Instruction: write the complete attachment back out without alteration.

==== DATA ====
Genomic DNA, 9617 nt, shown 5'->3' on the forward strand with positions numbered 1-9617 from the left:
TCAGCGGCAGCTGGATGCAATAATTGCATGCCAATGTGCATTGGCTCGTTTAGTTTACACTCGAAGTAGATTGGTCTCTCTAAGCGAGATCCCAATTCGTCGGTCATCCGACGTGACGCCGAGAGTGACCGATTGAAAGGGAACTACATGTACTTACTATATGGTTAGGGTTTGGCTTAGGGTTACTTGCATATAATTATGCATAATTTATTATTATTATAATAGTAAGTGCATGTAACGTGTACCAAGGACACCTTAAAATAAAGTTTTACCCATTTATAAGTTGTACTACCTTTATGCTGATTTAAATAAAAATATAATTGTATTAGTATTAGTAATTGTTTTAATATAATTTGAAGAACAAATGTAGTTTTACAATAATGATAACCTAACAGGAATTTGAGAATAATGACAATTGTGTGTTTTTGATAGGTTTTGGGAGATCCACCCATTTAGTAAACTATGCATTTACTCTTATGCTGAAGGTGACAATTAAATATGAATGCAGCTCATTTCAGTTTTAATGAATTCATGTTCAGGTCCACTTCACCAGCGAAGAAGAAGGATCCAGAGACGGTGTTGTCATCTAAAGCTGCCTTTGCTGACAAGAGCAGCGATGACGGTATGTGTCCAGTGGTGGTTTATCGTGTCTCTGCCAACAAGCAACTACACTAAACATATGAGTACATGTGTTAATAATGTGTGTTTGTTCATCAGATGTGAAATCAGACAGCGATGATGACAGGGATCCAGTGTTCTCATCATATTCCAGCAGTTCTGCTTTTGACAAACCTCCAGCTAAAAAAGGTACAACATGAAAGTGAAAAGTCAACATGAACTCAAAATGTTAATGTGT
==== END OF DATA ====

Genomic DNA, 9617 nt, shown 5'->3' on the forward strand with positions numbered 1-9617 from the left:
TCAGCGGCAGCTGGATGCAATAATTGCATGCCAATGTGCATTGGCTCGTTTAGTTTACACTCGAAGTAGATTGGTCTCTCTAAGCGAGATCCCAATTCGTCGGTCATCCGACGTGACGCCGAGAGTGACCGATTGAAAGGGAACTACATGTACTTACTATATGGTTAGGGTTTGGCTTAGGGTTACTTGCATATAATTATGCATAATTTATTATTATTATAATAGTAAGTGCATGTAACGTGTACCAAGGACACCTTAAAATAAAGTTTTACCCATTTATAAGTTGTACTACCTTTATGCTGATTTAAATAAAAATATAATTGTATTAGTATTAGTAATTGTTTTAATATAATTTGAAGAACAAATGTAGTTTTACAATAATGATAACCTAACAGGAATTTGAGAATAATGACAATTGTGTGTTTTTGATAGGTTTTGGGAGATCCACCCATTTAGTAAACTATGCATTTACTCTTATGCTGAAGGTGACAATTAAATATGAATGCAGCTCATTTCAGTTTTAATGAATTCATGTTCAGGTCCACTTCACCAGCGAAGAAGAAGGATCCAGAGACGGTGTTGTCATCTAAAGCTGCCTTTGCTGACAAGAGCAGCGATGACGGTATGTGTCCAGTGGTGGTTTATCGTGTCTCTGCCAACAAGCAACTACACTAAACATATGAGTACATGTGTTAATAATGTGTGTTTGTTCATCAGATGTGAAATCAGACAGCGATGATGACAGGGATCCAGTGTTCTCATCATATTCCAGCAGTTCTGCTTTTGACAAACCTCCAGCTAAAAAAGGTACAACATGAAAGTGAAAAGTCAACATGAACTCAAAATGTTAATGTGT